News and Press Releases

CEO claimed Disney was purchasing her company to try to buy "dream home" on Mercer Island

December 2, 2005

SHELLEY M. DAY, 45, formerly of Mercer Island, Washington was sentenced today to 30 months in prison and five years of supervised release for Bank Fraud. Over the course of a year, DAY defrauded Asia Europe Americas Bank of Seattle of more than $1.5 million. DAY claimed that she was selling a portion of her company, Hulabee Entertainment, Inc. to Disney Interactive and later to Vivendi Universal Publishing in order to secure large loans from the bank. DAY used the money to attempt to purchase a $3 million "dream home" on Mercer Island. The purchase was never completed. In sentencing DAY, U.S. District Judge Thomas S. Zilly called DAY "a sophisticated, educated person setting out to defraud anyone to reach her goals."

According to court records DAY repeatedly misled the bank providing forged documents to bolster her applications for large loans. In March 2002, DAY told the bank loan officer that Hulabee Entertainment was going to be sold to Disney Interactive. DAY even presented a phoney "Letter of Intent" from Disney and other supporting documents that indicated she would receive $2.5 million from the sale. After the bank agreed to that loan, and later loaned her additional funds, DAY fell behind and ultimately stopped making payments. She told the bank that the sale of her company was being "renegotiated" and again provided forged documents. She falsely claimed Disney Interactive had been acquired by Vivendi Universal Publishing, which therefore "delayed" the sale of her company. Again she produced forged documents from Vivendi Universal Publishing to bolster her fraud. DAY asked bank officials not to contact Disney or Vivendi saying that would "jeopardize the deals." After a year of DAY's misleading the bank, a lawyer for the bank contacted Disney and discovered it was all a sham.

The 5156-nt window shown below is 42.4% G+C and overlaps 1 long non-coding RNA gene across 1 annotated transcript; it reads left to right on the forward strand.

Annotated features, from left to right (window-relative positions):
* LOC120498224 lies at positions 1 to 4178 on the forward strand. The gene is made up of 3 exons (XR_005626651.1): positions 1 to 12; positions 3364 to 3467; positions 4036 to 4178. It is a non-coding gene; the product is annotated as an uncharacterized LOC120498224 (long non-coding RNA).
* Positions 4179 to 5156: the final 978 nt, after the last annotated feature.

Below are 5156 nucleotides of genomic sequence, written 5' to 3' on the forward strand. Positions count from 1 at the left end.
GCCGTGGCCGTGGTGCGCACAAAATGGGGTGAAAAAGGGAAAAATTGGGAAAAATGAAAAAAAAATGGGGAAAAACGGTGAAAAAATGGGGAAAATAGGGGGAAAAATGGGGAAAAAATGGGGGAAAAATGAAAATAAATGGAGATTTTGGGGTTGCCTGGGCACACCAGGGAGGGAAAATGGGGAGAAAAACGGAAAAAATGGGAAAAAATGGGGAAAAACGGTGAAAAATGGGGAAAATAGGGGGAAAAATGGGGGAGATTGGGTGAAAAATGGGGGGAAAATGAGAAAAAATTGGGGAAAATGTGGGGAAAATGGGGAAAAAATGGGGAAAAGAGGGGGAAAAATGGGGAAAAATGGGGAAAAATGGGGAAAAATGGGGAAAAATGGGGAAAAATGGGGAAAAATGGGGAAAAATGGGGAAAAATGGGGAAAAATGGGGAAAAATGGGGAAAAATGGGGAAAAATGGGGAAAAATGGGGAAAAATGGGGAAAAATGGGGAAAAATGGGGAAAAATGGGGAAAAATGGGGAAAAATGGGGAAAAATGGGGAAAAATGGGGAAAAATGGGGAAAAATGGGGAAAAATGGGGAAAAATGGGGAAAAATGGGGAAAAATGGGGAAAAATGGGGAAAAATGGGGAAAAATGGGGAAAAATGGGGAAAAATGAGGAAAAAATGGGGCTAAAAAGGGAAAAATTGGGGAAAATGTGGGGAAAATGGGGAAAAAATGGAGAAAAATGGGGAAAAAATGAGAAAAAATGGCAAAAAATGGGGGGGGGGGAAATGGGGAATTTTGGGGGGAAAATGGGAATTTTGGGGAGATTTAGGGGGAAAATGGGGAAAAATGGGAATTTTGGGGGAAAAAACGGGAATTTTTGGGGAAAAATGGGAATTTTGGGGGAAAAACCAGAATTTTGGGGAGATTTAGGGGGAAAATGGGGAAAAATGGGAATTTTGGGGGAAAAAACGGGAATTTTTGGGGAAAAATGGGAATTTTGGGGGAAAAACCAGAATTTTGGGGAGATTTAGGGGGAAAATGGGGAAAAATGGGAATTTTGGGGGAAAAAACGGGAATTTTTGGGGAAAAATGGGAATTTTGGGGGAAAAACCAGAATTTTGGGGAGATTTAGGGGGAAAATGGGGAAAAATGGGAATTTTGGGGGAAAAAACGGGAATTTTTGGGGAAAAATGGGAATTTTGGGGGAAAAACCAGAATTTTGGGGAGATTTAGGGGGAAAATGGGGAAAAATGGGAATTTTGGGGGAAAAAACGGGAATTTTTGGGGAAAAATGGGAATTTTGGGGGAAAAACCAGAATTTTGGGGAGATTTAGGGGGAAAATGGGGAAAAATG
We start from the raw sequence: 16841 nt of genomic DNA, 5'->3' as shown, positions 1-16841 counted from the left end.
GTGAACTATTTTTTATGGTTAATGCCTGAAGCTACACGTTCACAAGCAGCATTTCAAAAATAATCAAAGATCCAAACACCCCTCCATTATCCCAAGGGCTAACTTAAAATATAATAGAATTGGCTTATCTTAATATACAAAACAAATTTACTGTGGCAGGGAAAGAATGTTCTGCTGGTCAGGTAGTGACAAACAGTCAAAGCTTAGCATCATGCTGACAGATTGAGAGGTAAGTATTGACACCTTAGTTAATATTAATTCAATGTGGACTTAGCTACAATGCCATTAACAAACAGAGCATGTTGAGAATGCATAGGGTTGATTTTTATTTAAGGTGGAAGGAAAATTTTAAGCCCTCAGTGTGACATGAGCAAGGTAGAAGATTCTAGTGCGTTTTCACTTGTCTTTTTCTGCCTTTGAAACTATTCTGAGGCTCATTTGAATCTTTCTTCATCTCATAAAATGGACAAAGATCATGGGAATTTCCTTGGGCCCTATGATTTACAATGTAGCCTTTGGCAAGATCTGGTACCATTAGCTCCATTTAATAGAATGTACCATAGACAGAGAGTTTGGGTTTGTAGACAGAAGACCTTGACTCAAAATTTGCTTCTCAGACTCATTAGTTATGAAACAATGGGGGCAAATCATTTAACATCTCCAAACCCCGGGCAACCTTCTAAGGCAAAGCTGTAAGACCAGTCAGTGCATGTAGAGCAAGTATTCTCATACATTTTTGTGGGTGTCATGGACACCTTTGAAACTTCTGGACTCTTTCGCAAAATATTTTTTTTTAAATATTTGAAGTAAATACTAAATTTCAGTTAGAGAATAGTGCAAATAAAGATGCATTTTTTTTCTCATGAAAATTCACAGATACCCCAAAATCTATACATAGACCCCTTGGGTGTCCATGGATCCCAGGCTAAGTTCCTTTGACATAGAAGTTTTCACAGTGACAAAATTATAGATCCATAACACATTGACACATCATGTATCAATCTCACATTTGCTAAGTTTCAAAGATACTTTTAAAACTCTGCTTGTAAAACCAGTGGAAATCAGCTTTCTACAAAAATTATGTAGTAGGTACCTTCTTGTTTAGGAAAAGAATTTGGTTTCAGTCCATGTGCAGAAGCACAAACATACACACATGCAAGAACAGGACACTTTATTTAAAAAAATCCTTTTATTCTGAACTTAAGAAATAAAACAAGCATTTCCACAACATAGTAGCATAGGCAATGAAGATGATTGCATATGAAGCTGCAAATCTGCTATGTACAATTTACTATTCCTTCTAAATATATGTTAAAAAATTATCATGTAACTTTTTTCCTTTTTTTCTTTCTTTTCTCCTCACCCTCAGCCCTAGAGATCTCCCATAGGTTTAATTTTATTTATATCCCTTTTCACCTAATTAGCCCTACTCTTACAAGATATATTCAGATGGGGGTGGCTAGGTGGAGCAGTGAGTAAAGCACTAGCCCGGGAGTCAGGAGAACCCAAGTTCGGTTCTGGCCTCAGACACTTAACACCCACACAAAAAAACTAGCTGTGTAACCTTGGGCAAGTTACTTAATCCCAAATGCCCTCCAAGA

Describing this conduct in her memo to the court, Assistant United States Attorney Janet Freemen noted that the bank was a relatively small, homegrown financial institution. "One can only imagine how the loan officers' hearts sank upon learning that everything the defendant had represented to them regarding Disney Interactive, Vivendi Universal, the "letters of intent," and the "contract negotiations," were all one big fabrication; a story for which they would later be accountable to federal banking regulators."

DAY was a founder of Humongous Entertainment which went on to be the third-largest publisher of children's software creating such popular characters as Freddi Fish and Pajama Sam.

Defense attorneys asked that DAY be allowed to delay reporting to prison until April 2006 saying she had new children's games in the works that could be quite profitable. Judge Zilly rejected that request saying that sounded too much like what she told the bank. As he imposed sentence Judge Zilly stated "others need to be told you cannot create fraudulent documents and go to the bank and basically steal money." The case was investigated by the FBI and prosecuted by Assistant United States Attorney Janet Freeman. For additional information please contact Emily Langlie, Public Affairs Officer for the United States Attorney's Office, Western District of Washington, at (206) 553-4110.

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